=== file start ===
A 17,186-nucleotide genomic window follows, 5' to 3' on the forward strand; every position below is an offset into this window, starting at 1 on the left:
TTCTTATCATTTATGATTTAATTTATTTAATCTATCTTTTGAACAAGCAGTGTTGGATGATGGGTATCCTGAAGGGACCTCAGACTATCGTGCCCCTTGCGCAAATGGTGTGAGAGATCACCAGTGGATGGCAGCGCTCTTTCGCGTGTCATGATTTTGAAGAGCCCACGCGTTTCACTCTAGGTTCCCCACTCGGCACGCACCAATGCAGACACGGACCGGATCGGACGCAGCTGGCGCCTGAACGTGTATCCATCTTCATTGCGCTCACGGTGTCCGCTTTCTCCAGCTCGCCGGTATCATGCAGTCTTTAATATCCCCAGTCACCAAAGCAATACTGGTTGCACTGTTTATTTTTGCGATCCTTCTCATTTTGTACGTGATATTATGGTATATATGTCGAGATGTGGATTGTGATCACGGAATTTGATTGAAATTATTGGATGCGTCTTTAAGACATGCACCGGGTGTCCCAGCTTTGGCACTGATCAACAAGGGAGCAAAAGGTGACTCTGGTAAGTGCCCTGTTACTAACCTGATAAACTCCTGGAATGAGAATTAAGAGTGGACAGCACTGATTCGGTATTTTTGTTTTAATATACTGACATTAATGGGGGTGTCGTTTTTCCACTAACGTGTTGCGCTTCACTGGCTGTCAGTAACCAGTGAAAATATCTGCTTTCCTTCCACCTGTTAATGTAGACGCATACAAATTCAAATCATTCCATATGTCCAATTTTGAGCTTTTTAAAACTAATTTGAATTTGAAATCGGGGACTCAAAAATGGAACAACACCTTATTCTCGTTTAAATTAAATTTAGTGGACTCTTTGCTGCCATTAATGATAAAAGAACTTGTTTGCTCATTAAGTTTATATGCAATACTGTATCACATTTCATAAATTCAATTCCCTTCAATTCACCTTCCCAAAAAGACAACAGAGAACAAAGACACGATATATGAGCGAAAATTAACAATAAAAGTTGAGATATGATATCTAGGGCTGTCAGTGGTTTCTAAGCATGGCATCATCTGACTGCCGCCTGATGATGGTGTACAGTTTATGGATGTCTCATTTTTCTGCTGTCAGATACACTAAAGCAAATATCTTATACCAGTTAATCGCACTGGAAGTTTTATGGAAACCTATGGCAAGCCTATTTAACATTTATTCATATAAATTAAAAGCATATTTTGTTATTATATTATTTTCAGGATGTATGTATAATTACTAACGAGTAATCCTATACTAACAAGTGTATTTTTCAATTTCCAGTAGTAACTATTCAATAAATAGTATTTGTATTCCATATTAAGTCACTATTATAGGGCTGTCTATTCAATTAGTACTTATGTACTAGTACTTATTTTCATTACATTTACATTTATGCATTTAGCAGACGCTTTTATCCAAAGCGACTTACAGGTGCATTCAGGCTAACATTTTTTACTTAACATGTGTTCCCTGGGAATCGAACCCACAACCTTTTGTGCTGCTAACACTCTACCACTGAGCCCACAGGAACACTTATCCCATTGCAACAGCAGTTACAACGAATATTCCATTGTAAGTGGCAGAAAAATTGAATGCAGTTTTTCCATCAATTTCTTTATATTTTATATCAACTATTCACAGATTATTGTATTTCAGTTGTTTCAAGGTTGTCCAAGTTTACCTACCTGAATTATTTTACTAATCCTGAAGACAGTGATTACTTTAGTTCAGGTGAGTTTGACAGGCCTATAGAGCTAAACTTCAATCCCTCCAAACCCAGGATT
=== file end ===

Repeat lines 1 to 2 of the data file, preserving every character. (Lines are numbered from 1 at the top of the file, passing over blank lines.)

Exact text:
A 17,186-nucleotide genomic window follows, 5' to 3' on the forward strand; every position below is an offset into this window, starting at 1 on the left:
TTCTTATCATTTATGATTTAATTTATTTAATCTATCTTTTGAACAAGCAGTGTTGGATGATGGGTATCCTGAAGGGACCTCAGACTATCGTGCCCCTTGCGCAAATGGTGTGAGAGATCACCAGTGGATGGCAGCGCTCTTTCGCGTGTCATGATTTTGAAGAGCCCACGCGTTTCACTCTAGGTTCCCCACTCGGCACGCACCAATGCAGACACGGACCGGATCGGACGCAGCTGGCGCCTGAACGTGTATCCATCTTCATTGCGCTCACGGTGTCCGCTTTCTCCAGCTCGCCGGTATCATGCAGTCTTTAATATCCCCAGTCACCAAAGCAATACTGGTTGCACTGTTTATTTTTGCGATCCTTCTCATTTTGTACGTGATATTATGGTATATATGTCGAGATGTGGATTGTGATCACGGAATTTGATTGAAATTATTGGATGCGTCTTTAAGACATGCACCGGGTGTCCCAGCTTTGGCACTGATCAACAAGGGAGCAAAAGGTGACTCTGGTAAGTGCCCTGTTACTAACCTGATAAACTCCTGGAATGAGAATTAAGAGTGGACAGCACTGATTCGGTATTTTTGTTTTAATATACTGACATTAATGGGGGTGTCGTTTTTCCACTAACGTGTTGCGCTTCACTGGCTGTCAGTAACCAGTGAAAATATCTGCTTTCCTTCCACCTGTTAATGTAGACGCATACAAATTCAAATCATTCCATATGTCCAATTTTGAGCTTTTTAAAACTAATTTGAATTTGAAATCGGGGACTCAAAAATGGAACAACACCTTATTCTCGTTTAAATTAAATTTAGTGGACTCTTTGCTGCCATTAATGATAAAAGAACTTGTTTGCTCATTAAGTTTATATGCAATACTGTATCACATTTCATAAATTCAATTCCCTTCAATTCACCTTCCCAAAAAGACAACAGAGAACAAAGACACGATATATGAGCGAAAATTAACAATAAAAGTTGAGATATGATATCTAGGGCTGTCAGTGGTTTCTAAGCATGGCATCATCTGACTGCCGCCTGATGATGGTGTACAGTTTATGGATGTCTCATTTTTCTGCTGTCAGATACACTAAAGCAAATATCTTATACCAGTTAATCGCACTGGAAGTTTTATGGAAACCTATGGCAAGCCTATTTAACATTTATTCATATAAATTAAAAGCATATTTTGTTATTATATTATTTTCAGGATGTATGTATAATTACTAACGAGTAATCCTATACTAACAAGTGTATTTTTCAATTTCCAGTAGTAACTATTCAATAAATAGTATTTGTATTCCATATTAAGTCACTATTATAGGGCTGTCTATTCAATTAGTACTTATGTACTAGTACTTATTTTCATTACATTTACATTTATGCATTTAGCAGACGCTTTTATCCAAAGCGACTTACAGGTGCATTCAGGCTAACATTTTTTACTTAACATGTGTTCCCTGGGAATCGAACCCACAACCTTTTGTGCTGCTAACACTCTACCACTGAGCCCACAGGAACACTTATCCCATTGCAACAGCAGTTACAACGAATATTCCATTGTAAGTGGCAGAAAAATTGAATGCAGTTTTTCCATCAATTTCTTTATATTTTATATCAACTATTCACAGATTATTGTATTTCAGTTGTTTCAAGGTTGTCCAAGTTTACCTACCTGAATTATTTTACTAATCCTGAAGACAGTGATTACTTTAGTTCAGGTGAGTTTGACAGGCCTATAGAGCTAAACTTCAATCCCTCCAAACCCAGGATT